Andrew Sullivan

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Not long ago, my 10-year-old son told me something funny his beloved science teacher Stephen said in class. I would be lying if I told you I remembered what exactly it was Stephen said, but that isn't what struck me about our conversation. My son introduced the subject by stating, "Stephen told his husband the other day...."  He said it in passing, as if it were no big thing that a person named Stephen had a husband. No one would mistake my childrens' progressive school for the Valley Forge Military Academy, but still: My son's obliviousness to the notion that, just a few years ago, it was not at all normal for a man to have a husband, surprised and touched me. And my thoughts, inevitably, turned to the man who, more than any other, created conditions in which gay people have very nearly gained equality in this country, and in which their lives are treated as the normal lives they are. That man, of course, is Andrew Sullivan, my colleague, friend and arch-nemesis here at The Atlantic, who announced tonight that he is leaving us for The Daily Beast.

I am actually very saddened by this, not because we are friends, though we are, but because he is among the most talented writers and thinkers I've been lucky enough to meet. He also makes me crazy, and he's frequently wrong about a set of issues I care about quite a bit (such as in this post, about which I will write later), but that's not the point. The Atlantic, which is thriving and growing, will continue to thrive and grow, but he has in many ways made The Atlantic a superlative magazine, and he has invested his deep feeling, limitless curiosity and seriousness of purpose -- the same qualities that he brought to the fight for gay equality -- to so much of what he has written here. And Aaron -- Andrew's husband -- has taught my children some delightfully disgusting jokes. They will both be missed.

Jeffrey Goldberg is a national correspondent for The Atlantic and a recipient of the National Magazine Award for Reporting. He is the author of Prisoners: A Story of Friendship and Terror. More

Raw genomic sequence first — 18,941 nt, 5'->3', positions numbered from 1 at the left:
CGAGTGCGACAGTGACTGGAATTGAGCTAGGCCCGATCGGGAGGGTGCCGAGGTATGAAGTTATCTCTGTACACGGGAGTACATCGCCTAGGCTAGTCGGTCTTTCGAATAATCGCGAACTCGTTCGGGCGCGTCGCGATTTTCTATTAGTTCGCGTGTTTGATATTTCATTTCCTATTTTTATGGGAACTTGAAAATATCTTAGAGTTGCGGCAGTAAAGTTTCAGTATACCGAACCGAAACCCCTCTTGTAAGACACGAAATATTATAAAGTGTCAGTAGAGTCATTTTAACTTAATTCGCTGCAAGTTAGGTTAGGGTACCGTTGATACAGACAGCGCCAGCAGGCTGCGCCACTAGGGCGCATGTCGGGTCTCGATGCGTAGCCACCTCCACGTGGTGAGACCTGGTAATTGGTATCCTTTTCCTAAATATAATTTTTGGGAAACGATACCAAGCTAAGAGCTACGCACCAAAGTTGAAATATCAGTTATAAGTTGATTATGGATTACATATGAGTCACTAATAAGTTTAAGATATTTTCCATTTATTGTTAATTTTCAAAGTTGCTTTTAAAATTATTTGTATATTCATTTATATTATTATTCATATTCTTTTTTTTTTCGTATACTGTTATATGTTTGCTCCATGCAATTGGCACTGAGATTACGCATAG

Before joining The Atlantic in 2007, Goldberg was a Middle East correspondent, and the Washington correspondent, for The New Yorker. He was previouslly a correspondent for The New York Times Magazine and New York magazine. He has also written for the Jewish Daily Forward and was a columnist for The Jerusalem Post.

Goldberg's book Prisoners was hailed as one of the best books of 2006 by the Los Angeles Times, The New York Times, The Washington Post, Slate, The Progressive, Washingtonian magazine, and Playboy. He received the 2003 National Magazine Award for Reporting for his coverage of Islamic terrorism and the 2005 Anti-Defamation League Daniel Pearl Prize. He is also the winner of the International Consortium of Investigative Journalists prize for best international investigative journalist; the Overseas Press Club award for best human-rights reporting; and the Abraham Cahan Prize in Journalism.

In 2001, Goldberg was appointed the Syrkin Fellow in Letters of the Jerusalem Foundation, and in 2002 he became a public-policy scholar at the Woodrow Wilson International Center for Scholars in Washington, D.C.

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